Yesterday, the Department of Labor issued preliminary guidance concerning the implementation of the Families First Coronavirus Response Act (the “FFCRA”), which was passed just six days ago.  The guidance provides some clarity on a few key issues:

Continue Reading Department of Labor Releases Preliminary Guidance Concerning the Families First Coronavirus Response Act

Last week, President Trump signed into law the Families First Coronavirus Response Act (“FFCRA”), which requires employers with fewer than 500 employees to provide employees expanded family and medical leave and paid sick leave benefits for Coronavirus-related reasons.  The FFCRA creates for certain private employers a refundable paid sick leave credit and paid child care leave credit that are intended to immediately and fully reimburse these employers, dollar-for-dollar, for the cost of providing Coronavirus-related leave to their employees.

Continue Reading IRS and DOL Preview How Employers Can Recoup Costs of Providing Paid Leave to Employees for Coronavirus-Related Absences

Effective at noon on March 24, 2020, Massachusetts will become the latest state to close non-essential businesses in the effort to slow the spread of COVID-19.  As covered here previously, Connecticut and New York issued substantially similar executive orders in days immediately prior.  The Massachusetts order identifies “essential” businesses, orders the closing of non-essential businesses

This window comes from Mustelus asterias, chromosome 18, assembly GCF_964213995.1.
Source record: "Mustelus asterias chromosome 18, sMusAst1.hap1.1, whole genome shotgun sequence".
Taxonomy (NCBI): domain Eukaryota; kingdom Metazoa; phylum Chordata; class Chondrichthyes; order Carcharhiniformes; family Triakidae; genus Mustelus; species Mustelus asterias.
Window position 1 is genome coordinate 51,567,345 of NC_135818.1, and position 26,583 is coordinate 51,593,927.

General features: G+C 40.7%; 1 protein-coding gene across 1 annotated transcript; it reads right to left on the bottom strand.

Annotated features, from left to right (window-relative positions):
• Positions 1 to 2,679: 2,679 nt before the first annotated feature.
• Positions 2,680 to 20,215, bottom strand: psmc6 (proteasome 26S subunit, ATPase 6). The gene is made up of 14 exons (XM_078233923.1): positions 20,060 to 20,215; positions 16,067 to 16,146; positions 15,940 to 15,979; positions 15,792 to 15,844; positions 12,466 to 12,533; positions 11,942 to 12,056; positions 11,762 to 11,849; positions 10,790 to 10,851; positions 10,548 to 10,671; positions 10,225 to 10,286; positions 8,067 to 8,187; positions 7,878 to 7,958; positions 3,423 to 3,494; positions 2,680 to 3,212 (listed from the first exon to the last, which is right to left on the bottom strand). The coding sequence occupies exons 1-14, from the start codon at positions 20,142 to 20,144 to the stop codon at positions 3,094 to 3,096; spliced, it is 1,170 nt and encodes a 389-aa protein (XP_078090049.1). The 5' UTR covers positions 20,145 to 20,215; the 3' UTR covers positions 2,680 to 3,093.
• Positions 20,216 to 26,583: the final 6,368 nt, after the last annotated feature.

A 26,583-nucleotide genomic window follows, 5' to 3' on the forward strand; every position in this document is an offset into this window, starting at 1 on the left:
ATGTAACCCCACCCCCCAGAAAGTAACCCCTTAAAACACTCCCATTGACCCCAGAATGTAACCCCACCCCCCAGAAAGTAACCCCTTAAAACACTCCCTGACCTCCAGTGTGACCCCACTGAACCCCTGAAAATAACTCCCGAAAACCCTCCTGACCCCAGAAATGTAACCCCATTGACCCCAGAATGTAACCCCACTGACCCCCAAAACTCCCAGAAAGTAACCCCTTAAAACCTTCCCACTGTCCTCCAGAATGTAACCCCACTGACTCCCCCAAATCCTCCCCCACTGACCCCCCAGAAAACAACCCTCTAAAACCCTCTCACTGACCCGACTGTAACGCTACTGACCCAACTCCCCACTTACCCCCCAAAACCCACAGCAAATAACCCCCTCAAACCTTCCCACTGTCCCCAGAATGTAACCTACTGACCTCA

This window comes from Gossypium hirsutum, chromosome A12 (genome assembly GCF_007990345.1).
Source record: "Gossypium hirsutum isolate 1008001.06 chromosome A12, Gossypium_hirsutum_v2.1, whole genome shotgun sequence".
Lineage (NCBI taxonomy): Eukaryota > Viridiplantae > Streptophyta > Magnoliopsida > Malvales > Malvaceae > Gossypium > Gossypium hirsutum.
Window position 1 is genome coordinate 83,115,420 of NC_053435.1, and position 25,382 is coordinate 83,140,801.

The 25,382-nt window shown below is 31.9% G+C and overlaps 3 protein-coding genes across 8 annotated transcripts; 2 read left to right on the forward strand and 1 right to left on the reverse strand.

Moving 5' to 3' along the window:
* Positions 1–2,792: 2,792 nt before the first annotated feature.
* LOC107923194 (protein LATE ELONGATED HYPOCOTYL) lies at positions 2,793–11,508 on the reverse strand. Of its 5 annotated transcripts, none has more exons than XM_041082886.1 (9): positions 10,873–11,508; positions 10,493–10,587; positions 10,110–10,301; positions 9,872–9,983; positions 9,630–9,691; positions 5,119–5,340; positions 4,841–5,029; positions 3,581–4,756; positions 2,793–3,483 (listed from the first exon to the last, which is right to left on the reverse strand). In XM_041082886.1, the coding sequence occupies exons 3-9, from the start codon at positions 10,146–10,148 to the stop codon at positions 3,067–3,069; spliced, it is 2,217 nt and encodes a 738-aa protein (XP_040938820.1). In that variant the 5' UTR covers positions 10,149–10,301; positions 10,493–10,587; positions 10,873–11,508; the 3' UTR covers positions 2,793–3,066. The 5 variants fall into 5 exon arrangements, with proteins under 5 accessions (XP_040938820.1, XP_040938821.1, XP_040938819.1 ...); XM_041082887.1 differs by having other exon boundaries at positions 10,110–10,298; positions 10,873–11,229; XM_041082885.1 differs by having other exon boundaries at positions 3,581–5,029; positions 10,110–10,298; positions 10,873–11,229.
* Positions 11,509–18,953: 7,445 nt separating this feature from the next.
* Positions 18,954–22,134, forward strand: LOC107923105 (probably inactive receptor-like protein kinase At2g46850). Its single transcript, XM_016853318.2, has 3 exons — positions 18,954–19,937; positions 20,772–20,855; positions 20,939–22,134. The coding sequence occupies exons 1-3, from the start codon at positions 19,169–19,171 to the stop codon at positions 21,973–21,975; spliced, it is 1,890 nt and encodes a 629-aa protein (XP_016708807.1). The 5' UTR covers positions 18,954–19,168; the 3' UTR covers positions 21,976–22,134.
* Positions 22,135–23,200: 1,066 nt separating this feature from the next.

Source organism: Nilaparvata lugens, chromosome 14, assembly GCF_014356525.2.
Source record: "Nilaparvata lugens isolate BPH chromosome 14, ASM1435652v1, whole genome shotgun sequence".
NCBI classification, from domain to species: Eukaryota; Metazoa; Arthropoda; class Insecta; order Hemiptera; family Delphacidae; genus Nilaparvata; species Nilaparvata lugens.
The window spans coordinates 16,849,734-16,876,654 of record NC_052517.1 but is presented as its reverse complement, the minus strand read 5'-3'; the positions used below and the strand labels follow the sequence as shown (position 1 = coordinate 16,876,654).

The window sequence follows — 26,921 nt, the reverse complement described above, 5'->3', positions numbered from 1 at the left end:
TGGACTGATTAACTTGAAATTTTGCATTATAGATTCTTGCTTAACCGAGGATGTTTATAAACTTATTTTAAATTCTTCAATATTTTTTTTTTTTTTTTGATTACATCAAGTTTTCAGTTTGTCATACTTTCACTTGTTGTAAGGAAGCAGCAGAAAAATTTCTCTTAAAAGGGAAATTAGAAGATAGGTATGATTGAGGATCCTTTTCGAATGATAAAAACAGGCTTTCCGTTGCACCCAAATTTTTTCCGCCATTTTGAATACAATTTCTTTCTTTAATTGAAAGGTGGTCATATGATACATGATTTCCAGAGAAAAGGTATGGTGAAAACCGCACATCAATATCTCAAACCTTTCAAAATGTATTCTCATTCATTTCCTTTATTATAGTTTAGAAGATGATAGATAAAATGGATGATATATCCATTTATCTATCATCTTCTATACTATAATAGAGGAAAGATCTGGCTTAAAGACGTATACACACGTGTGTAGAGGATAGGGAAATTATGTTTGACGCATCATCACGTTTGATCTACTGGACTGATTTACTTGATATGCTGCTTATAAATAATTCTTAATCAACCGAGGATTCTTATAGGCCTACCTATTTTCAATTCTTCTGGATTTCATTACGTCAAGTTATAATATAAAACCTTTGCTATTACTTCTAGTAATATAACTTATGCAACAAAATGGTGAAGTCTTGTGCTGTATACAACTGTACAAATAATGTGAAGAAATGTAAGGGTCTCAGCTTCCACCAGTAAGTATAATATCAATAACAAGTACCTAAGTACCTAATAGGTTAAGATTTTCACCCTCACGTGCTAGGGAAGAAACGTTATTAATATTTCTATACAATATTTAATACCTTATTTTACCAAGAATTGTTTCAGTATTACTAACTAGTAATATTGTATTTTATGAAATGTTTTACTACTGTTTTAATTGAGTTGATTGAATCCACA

On Sunday March 22, 2020, the Connecticut Department of Economic and Community Development released “legally binding guidance” concerning which businesses are “essential” for purposes of Governor Lamont’s March 20, 2020, Executive Order 7H (directing all businesses and nonprofit entities to utilize, to the maximum extent possible, any telecommuting or work from home procedures that they

On Friday, March 20, Governor Lamont issued an executive order requiring non-essential workers to stay home.  All workplaces have been ordered to utilize telecommuting, where possible.  Executive Order 7H represents the most drastic step yet in Connecticut’s battle against COVID-19, and followed mere hours after Governor Cuomo announced similar measures in New York.  The

UPDATE: Executive Order 202.8 can be read here.  In addition to closing workplaces to non-essential employees, the order:

  • Tolls state court litigation deadlines until April 19, 2020
  • Suspends Department of Motor Vehicles related deadlines until April 19, 2020
  • Tolls shareholder meeting-related deadlines until April 19, 2020
  • Tolls residential and commercial eviction enforcement for 90 days
  • Abates late fines and penalties related to filings due on or before March 20.

At a press conference this morning, Governor Andrew Cuomo announced a forthcoming executive order placing further restrictions on New Yorkers’ daily life.  The order will be effective as of Sunday.  Per the New York Times, relevant employment-related provisions include:


Continue Reading Governor Cuomo to Issue Executive Order Requiring New York Workers to Stay Home